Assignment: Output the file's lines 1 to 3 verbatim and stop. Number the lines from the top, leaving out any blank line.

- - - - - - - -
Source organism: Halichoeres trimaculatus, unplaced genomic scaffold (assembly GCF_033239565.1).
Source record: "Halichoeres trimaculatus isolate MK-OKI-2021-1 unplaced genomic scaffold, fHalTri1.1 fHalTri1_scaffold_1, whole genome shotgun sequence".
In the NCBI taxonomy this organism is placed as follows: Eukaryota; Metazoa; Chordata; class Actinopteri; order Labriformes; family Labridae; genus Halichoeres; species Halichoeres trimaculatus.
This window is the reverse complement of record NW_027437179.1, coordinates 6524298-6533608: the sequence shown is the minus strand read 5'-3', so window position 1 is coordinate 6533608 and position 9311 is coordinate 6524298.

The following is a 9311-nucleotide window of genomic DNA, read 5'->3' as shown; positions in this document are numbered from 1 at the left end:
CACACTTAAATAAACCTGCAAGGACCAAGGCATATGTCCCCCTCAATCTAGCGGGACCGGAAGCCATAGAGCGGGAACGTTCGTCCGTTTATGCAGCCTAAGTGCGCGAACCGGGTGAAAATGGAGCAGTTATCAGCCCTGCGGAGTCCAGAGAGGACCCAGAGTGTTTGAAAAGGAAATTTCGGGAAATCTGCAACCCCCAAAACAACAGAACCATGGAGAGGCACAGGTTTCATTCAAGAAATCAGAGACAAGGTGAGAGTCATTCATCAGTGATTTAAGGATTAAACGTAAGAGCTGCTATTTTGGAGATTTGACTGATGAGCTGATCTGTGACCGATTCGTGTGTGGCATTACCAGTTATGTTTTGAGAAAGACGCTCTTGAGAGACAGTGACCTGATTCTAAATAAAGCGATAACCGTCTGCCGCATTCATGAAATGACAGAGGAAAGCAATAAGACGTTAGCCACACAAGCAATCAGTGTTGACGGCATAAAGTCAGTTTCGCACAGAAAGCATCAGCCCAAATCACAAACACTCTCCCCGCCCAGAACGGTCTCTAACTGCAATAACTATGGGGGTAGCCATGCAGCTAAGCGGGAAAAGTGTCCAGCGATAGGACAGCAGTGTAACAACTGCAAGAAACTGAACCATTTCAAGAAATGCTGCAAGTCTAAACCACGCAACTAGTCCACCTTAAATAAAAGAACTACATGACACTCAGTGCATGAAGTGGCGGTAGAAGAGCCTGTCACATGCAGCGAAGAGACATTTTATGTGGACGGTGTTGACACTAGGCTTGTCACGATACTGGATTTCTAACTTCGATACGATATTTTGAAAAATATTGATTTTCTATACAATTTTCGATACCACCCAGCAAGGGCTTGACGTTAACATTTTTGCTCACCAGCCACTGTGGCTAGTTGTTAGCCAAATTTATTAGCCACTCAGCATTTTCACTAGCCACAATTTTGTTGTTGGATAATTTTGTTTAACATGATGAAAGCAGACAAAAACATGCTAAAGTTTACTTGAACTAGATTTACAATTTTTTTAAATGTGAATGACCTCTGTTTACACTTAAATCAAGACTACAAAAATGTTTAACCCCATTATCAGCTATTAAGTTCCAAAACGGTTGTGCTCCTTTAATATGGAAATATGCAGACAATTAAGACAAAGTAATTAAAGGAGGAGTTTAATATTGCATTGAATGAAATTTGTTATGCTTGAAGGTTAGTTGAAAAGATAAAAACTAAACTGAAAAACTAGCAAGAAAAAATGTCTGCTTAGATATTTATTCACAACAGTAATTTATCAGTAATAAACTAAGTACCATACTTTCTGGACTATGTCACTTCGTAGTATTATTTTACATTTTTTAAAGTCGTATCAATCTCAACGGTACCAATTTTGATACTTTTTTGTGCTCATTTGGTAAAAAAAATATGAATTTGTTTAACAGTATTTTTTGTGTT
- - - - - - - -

Source organism: Halichoeres trimaculatus, unplaced genomic scaffold (assembly GCF_033239565.1).
Source record: "Halichoeres trimaculatus isolate MK-OKI-2021-1 unplaced genomic scaffold, fHalTri1.1 fHalTri1_scaffold_1, whole genome shotgun sequence".
In the NCBI taxonomy this organism is placed as follows: Eukaryota; Metazoa; Chordata; class Actinopteri; order Labriformes; family Labridae; genus Halichoeres; species Halichoeres trimaculatus.